Known affective dimensions of globalisation
On the panel for the launch of Ghassan Hage’s new book, Is racism an environmental threat? (Polity, 2017) the author and academic Tony Birch observed that ‘the thing about Ghassan is that he always turns up at the right time’. For Birch, Hage’s was a timely and useful book, one that offered clarifications precisely relevant to the questions and problems raised within Birch’s own research on Indigenous knowledge and management of climate change. Birch also mentioned that he ‘loves Ghassan’, and that his wife loves Ghassan even more. ‘Tell Ghassan I love him’, Birch matter-of-factly quoted his wife as saying. The crowd smiled. The funny thing about feelings is that they’re improbably funny. I don’t know Ghassan Hage personally but my impression on the night was there was real love for him in the room. I was also struck by the notion that love and good timing were probably more linked than I had realised: we love those who come at the right time. And I thought that the love in the room held an unusual political significance.
In his book, Hage investigates the possibility of a fundamental mechanism shared by both racism and environmental degradation. Hage notes that the feelings associated with both are not accounted for by the standard explanation of capitalist exploitation:
We can easily say that colonist racist exploitation reproduces and legitimates the very wild, unchecked, and inhumane capitalism that governs overexploitation of nature. Nonetheless capitalist exploitation, for all that it explains, keeps unexplained at least one large facet of both crises: their affective dimension. (68)
Hage delineates two key expressions of the affective dimension capable of guiding us to the ‘fundamental mechanism behind racial and ecological exploitation’. The first of these global affects is the sense of being besieged that is demonstrated by the language of ‘flows,’ ‘floods’ and ‘waves’ in public discourse on the (so-called) refugee crisis. The second affective dimension Hage raises relates to affects of ungovernability, and ‘the dreams of exterminability associated with them’. According to Hage,
The imaginary figure of the Muslim as wolf exemplifies the figure of this frustrating object, around us but escaping us, in the realm of our governable sphere and yet ungovernable: the other that continuously threatens our desire to feel in control of our environment. It generates in us a very particular set of affects associated with the threat of loss of sovereignty. The more an object’s ungovernability endures, the more it haunts and threatens us. (81)
Hage advances from this point to describe the ways in which each structure of feeling functions in a ‘generalised domestication’, an instrumentalist mode of existence or habitation predicated on the fantasy of viability: ‘What best defines this mode of existence is that it struggles to create a world where the most salient quality of everything that comes into existence is that it “exists for” something’ (83).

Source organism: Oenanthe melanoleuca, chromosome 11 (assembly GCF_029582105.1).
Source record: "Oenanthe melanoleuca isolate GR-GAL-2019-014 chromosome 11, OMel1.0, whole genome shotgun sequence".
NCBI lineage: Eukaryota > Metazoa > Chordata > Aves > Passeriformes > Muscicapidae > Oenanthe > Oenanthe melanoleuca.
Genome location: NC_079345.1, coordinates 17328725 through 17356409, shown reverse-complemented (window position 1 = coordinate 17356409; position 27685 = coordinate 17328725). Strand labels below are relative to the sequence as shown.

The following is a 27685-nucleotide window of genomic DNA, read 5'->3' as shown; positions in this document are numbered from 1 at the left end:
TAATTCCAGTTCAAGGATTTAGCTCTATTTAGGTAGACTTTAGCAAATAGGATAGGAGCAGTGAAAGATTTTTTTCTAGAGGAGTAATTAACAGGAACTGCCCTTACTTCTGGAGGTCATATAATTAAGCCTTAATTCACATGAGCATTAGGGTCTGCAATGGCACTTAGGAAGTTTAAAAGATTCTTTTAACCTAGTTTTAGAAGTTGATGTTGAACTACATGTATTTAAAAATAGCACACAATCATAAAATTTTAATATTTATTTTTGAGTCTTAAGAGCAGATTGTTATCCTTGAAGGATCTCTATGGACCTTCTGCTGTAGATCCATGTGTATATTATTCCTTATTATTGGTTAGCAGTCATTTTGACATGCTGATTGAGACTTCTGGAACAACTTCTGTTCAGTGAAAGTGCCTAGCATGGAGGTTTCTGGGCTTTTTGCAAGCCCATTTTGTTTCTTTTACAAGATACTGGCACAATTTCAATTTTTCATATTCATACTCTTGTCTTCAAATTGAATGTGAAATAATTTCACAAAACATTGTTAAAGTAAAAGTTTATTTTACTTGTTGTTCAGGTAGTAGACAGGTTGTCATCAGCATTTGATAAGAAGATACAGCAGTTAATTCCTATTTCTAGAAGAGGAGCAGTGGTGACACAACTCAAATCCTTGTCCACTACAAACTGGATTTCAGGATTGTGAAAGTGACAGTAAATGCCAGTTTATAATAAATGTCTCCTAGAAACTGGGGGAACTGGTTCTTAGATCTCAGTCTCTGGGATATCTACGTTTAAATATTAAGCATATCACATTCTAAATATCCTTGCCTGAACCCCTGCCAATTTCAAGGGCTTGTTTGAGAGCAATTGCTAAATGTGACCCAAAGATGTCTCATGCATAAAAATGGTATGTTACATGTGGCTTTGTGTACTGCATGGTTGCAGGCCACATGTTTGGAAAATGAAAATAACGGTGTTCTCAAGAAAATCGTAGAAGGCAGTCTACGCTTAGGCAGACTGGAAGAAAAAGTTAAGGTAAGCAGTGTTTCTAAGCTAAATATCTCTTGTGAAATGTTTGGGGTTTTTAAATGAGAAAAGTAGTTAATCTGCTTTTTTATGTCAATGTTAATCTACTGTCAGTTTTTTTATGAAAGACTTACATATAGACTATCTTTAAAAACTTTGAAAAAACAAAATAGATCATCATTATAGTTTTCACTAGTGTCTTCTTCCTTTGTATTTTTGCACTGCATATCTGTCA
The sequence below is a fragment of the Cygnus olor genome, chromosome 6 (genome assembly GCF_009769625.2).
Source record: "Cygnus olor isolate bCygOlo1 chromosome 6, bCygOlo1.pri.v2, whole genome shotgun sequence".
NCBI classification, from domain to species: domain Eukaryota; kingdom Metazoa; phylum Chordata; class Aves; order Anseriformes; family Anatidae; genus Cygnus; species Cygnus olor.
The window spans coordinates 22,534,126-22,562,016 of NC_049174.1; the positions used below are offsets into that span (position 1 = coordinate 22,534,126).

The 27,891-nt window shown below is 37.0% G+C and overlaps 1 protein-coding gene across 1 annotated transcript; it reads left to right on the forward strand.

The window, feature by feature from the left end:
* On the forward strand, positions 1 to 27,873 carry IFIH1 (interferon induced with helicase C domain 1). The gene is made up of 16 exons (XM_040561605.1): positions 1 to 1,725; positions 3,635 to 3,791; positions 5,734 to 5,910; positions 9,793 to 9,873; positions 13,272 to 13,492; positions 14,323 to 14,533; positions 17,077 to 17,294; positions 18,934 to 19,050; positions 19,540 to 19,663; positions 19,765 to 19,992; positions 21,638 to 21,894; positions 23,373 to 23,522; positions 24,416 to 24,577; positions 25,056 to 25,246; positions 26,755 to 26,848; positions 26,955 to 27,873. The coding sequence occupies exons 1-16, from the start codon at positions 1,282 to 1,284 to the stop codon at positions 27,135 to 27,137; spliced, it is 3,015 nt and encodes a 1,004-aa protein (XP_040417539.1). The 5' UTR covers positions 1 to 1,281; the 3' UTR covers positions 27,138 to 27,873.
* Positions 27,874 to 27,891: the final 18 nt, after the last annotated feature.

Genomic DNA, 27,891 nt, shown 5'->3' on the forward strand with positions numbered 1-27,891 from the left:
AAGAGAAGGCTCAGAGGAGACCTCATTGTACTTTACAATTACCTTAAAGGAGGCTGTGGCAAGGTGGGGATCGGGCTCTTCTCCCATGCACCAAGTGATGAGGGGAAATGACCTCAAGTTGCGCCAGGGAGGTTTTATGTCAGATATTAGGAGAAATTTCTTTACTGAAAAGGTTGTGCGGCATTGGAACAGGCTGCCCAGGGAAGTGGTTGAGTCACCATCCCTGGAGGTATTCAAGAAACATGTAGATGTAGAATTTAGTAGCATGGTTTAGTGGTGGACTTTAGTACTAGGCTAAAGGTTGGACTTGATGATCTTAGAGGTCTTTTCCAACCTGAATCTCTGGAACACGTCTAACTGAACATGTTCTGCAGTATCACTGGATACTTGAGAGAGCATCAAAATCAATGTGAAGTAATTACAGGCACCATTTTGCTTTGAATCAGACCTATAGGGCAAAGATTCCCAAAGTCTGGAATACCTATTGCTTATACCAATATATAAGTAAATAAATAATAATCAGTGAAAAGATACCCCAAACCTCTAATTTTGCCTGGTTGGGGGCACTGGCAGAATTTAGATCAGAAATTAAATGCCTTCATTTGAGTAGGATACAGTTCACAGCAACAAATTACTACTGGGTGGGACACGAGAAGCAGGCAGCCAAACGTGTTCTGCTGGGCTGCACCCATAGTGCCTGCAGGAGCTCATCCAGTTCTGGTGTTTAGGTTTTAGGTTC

It is an illuminating account of the roots of global exploitation, but analysis of this explanation lies beyond the focus of this essay. Instead, my inquiries are compelled by Hage’s suggestion that we know very little about the affective dimension of globalisation, its moods and its temperaments. Hage’s assertion that affective realities could be experienced globally, though certainly unevenly, prompts my consideration of a third key affective dimension of globalisation, namely: boredom. Like the floods of besiegement and the haunting of ungovernability, boredom is plainly pervasive, perhaps the affect most inseparable from consumerist modernity. As Bruce O’Neill suggests in The Space of Boredom: Homelessness in the Slowing Global Order (Duke University Press, 2017), boredom proliferates specifically in response to capitalist processes:
The global, this book argues, is more than a geographic scale or material set of flows. It is a feeling that shapes ordinary life. And for millions of people in Romania, and for tens of millions more in similarly positioned societies across the globe, this feeling is about slowing down rather than speeding up. Boredom captures the way a brutally competitive global economy affects those it discards in pursuit of ever-greater profitability and efficiency. (5)
Conducting extensive ethnographic work with members of the homeless people of Bucharest, Romania, O’Neill finds from the emic perspective that in the transition to postcommunism, the disenfranchised experienced unprecedented levels of boredom. Crucially, O’Neill’s respondents make a point of clarification: in their immiserating poverty they are not deprimat (depressed); instead, ‘they were observably and self-consciously bored (plictisit)’ (4). For O’Neill, the accounts he was offered by these respondents were not unprecedented, but they resonated ‘with an alternative tradition for thinking about boredom, one that ties boredom to poverty, solitude, and despair’ (4), rather than boredom as the tradition of idle bourgeois privilege. Reminiscent of Hage’s account of generalised domestication, several of O’Neill’s respondents drew from racist rhetoric to explain their decline in living standards. For instance,
Victoria did not attribute her homelessness to general economic instability, a fuzzy legal and political landscape, or diminishing state protections. Instead of being pressed by shifting historical and economic forces, Victoria made sense of her descent into homelessness by mobilizing a familiar racism directed toward the Roma, the so-called gypsies. (89)
Ultimately, studies such as O’Neill’s show how boredom is generated in the tension between belonging and exclusion represented by the site of the ‘home’, a site rendered particularly unstable by the displacing effects of the capitalist system.